North Texas Daily

Fort Hood east gate dedicated to Frank W. Mayborn

Fort Hood east gate dedicated to Frank W. Mayborn

March 06
22:52 2013

Daniel Burgess / Contributing Writer

Frank W. Mayborn, media mogul, philanthropist and major financial contributor to UNT, was honored with a memorial and the renaming of the east gate at Fort Hood on Monday in Killeen.

Mayborn was instrumental in the decision to locate the base in Central Texas. Until then, Killeen’s only claim to fame was a hen that held the world record for most eggs laid in one year, according to Mayborn’s biography.

The gate is now named the Frank W. Mayborn Gate to pay tribute to him for his contributions to the Army and Fort Hood where he served on the civilian advisory board, said Tyler Broadway at the Fort Hood Press Center.

Lt. Gen. Mark Milley and Mayborn’s wife, Sue, spoke at the ceremony, then unveiled the monument along with Col. Matthew G. Elledge and Command Sgt. Maj. Douglas R. Gault.

Sue Mayborn said the recognition was very well deserved and would have been very meaningful to him.

“We can honor Frank every day of our lives by honoring the freedoms that he fought for,” said Milley in his speech on Monday. “The thousands upon thousands of soldiers who’ve gone through the east gate and then on to other places and lands to shed their blood in defense of freedom.  That is the honor we all owe Frank.”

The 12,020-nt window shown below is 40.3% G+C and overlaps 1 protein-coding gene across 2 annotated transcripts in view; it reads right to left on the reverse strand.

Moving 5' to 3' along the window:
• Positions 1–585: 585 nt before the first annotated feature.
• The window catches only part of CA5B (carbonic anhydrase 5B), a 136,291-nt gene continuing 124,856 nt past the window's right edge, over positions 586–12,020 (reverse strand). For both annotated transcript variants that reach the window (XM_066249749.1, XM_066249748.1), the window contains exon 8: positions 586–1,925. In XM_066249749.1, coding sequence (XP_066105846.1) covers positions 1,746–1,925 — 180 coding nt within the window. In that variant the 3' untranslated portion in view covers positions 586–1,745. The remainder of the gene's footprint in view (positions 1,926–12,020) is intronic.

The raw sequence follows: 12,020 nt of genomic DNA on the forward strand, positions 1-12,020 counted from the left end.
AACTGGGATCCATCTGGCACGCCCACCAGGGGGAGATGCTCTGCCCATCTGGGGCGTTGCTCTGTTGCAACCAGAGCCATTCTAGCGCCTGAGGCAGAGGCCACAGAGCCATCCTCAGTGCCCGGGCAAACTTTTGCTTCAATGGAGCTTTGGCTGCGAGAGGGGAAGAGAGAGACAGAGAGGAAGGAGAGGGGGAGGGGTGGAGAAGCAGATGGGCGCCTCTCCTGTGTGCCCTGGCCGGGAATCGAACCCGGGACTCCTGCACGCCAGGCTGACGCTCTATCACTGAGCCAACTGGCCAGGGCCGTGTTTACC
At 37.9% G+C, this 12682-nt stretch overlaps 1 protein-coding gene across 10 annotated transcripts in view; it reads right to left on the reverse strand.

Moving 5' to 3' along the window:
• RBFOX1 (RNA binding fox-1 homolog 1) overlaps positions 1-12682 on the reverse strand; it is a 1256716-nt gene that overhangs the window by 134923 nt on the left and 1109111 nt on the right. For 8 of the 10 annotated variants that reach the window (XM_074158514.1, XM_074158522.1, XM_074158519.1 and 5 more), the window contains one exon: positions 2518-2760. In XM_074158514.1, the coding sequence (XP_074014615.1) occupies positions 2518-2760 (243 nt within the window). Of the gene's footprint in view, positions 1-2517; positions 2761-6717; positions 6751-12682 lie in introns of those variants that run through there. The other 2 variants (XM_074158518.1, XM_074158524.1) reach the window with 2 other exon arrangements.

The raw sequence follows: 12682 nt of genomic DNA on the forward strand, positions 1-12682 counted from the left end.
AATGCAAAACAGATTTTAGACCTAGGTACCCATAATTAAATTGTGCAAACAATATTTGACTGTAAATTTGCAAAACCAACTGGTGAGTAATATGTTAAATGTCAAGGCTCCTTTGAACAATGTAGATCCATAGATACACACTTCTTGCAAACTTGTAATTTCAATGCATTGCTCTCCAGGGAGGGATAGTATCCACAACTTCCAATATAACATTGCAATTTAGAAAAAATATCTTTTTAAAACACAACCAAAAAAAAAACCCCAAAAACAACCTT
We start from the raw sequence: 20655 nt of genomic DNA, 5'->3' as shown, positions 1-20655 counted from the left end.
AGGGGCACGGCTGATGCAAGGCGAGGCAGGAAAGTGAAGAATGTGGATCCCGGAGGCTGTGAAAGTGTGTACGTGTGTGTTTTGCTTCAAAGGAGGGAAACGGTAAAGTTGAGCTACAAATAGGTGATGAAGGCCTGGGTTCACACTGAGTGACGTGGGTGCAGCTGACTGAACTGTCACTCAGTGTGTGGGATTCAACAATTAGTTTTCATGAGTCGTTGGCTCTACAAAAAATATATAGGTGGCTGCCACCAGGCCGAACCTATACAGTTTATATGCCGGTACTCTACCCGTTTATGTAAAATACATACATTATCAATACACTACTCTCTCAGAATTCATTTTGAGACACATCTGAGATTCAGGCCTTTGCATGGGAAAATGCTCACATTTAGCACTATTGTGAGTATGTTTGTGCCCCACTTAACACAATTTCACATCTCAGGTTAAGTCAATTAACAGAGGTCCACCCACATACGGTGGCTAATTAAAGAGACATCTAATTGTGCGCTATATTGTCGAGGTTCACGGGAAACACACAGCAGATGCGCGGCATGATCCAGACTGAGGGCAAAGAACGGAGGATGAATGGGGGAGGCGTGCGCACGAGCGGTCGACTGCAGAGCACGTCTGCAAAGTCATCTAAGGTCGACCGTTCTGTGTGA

In 1942, the Army decided to build its Texas facility, called Camp Hood at the time, in Valley Mills. But Mayborn objected with that location, citing security vulnerabilities and a lack of highways.

He convinced Army officials to give Killeen another look when Japan attacked Pearl Harbor. Mayborn and his committee made sure to accommodate the Army’s needs and when a decision had to be made, Fort Hood in Bell County was chosen.

Mayborn was dedicated to advancing higher education in Texas and provided funding for the University of Texas, Texas Tech University, Baylor University, Central Texas College and the University of North Texas.

He believed in journalism and its role within a community. Until his death in 1987, Mayborn was an owner, editor and publisher for the Killeen Daily Herald and the Temple Daily Telegram.

“He was a newspaper man and always was,” Sue Mayborn said.

In her speech on Monday, Sue Mayborn said that if her husband was at the ceremony, he would have been “as excited and just as enthusiastic” about the “bright future of Fort Hood.”

“He would be pleased and honored to permanently have his name associated with this great place,” she said.

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